inputting a definition of a relationship between the expected cash flows and the actual cash flows reflecting a symmetric exchange of proportional exposures.
11. The method of
inputting a definition of a relationship between the expected cash flows and the actual cash flows reflecting an asymmetric exchange of proportional and non-proportional exposures.
12. The method of any one of
7, wherein said step of managing includes the steps of:
receiving, as some of said input data, financial information on securitizing of funding for the exposures; and
processing the financial information on securitizing so as to implement securitization of the funding.
13. The method of
14. The method of
15. The method of
16. The method of any one of
7, wherein the step of receiving respective descriptions of risks includes receiving nominal death benefit face amounts for said exposures; and
wherein the step of receiving statistical assumptions includes receiving expected mortality rates; and
wherein said step of calculating expected cash flows includes the steps of:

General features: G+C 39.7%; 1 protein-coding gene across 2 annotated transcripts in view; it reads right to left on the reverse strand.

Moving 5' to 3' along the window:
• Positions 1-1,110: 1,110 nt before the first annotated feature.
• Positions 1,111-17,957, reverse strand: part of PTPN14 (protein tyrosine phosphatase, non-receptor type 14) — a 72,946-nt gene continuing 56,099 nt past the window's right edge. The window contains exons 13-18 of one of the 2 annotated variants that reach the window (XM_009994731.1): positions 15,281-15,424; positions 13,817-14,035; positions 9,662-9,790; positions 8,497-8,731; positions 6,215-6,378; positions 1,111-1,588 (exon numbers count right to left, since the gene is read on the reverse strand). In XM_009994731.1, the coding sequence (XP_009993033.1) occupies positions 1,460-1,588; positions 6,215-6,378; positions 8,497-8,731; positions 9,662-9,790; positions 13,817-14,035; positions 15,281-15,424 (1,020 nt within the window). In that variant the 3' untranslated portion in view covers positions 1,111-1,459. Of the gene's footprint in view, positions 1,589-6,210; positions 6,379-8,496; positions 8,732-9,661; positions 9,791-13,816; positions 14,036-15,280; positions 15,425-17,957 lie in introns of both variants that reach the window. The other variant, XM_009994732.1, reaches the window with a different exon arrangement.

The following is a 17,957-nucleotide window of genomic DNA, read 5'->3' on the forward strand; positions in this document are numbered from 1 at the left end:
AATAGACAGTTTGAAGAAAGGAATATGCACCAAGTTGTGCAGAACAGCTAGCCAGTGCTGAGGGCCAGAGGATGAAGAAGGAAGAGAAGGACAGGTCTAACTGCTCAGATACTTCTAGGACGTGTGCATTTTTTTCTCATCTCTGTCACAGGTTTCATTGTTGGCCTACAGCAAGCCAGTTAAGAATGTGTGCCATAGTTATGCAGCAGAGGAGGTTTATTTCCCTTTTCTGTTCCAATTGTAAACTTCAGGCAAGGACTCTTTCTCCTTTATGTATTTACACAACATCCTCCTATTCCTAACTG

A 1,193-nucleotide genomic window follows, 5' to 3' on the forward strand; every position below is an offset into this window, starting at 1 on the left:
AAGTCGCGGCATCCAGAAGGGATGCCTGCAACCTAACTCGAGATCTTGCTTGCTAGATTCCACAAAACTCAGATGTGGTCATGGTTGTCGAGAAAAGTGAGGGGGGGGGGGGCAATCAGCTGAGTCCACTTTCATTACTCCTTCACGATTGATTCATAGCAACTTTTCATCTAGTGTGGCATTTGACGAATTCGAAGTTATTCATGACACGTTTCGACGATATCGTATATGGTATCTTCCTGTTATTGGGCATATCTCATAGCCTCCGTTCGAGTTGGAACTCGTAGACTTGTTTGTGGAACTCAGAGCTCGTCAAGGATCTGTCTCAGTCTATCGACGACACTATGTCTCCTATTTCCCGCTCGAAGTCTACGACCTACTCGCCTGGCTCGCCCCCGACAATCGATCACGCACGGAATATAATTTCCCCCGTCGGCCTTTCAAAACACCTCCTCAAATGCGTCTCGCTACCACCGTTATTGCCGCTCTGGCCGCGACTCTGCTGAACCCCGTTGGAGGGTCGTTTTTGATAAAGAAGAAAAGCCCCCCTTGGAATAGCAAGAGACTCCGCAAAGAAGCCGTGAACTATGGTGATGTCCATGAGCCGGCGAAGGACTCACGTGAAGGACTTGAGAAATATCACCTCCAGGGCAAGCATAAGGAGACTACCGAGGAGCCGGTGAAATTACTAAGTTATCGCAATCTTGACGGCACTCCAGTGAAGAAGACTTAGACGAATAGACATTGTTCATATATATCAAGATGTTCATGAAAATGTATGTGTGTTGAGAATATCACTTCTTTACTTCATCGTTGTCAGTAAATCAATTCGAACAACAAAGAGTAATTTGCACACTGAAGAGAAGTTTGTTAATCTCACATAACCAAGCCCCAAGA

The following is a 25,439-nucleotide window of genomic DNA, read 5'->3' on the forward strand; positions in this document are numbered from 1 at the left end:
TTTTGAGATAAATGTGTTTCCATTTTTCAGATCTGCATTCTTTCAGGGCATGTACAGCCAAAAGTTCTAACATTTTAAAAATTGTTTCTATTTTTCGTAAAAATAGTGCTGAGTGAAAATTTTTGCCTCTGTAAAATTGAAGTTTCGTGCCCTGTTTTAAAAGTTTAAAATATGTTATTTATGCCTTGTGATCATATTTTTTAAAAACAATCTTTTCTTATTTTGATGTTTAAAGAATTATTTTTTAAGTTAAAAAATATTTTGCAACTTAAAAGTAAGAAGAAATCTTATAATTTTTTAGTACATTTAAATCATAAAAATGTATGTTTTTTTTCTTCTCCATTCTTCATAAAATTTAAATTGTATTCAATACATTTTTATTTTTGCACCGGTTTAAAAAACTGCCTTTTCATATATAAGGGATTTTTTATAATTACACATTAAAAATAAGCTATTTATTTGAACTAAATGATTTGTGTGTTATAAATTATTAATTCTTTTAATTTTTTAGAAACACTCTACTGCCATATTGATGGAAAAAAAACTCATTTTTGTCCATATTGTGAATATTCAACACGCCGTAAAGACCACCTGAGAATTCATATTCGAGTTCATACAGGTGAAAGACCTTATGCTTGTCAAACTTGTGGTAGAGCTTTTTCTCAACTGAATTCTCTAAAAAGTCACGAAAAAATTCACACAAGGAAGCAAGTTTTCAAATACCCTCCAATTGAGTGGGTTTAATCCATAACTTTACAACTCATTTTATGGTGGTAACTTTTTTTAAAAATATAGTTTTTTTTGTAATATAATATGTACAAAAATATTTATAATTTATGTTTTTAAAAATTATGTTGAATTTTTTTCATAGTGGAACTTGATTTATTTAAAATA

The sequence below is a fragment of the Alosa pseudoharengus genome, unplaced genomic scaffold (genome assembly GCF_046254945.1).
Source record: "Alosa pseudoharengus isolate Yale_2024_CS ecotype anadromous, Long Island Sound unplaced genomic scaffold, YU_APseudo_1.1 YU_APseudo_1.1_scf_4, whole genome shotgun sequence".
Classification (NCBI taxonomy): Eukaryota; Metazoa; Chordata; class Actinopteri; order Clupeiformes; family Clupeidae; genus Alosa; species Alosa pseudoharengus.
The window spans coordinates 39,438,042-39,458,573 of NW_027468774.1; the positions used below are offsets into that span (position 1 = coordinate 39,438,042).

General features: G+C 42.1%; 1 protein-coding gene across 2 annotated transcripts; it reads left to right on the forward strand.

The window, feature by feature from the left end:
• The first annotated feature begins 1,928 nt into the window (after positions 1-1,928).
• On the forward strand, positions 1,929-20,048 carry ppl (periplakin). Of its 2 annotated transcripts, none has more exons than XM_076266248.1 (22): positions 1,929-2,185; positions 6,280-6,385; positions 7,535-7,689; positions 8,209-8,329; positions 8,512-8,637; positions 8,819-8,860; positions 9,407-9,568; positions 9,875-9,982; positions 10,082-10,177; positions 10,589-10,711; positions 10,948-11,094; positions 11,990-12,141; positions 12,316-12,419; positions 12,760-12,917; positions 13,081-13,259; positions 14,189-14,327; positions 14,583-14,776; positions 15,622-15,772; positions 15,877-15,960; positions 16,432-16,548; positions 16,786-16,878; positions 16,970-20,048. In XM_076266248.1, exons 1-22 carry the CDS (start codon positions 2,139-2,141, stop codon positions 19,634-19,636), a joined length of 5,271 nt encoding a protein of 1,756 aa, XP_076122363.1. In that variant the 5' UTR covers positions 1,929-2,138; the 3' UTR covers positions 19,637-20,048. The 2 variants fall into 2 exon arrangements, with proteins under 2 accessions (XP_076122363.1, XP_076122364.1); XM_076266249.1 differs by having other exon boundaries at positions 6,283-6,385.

incorporating margins and loadings in developing expected mortality rates for the transaction; and
determining expected timing and expected amount of death benefits using said expected mortality rates, said corresponding nominal death benefit face amounts, and said characteristics of said risks associated with said exposures.
17. The method of any one of
7, wherein the step of receiving respective descriptions of risks includes receiving respective characteristics of said risks associated with at least one member of a group consisting of a plurality of the individuals and a group of the individuals.18. The method of
19. The method of
20. The method of
21. The method of
22. The method of
23. The method of any one of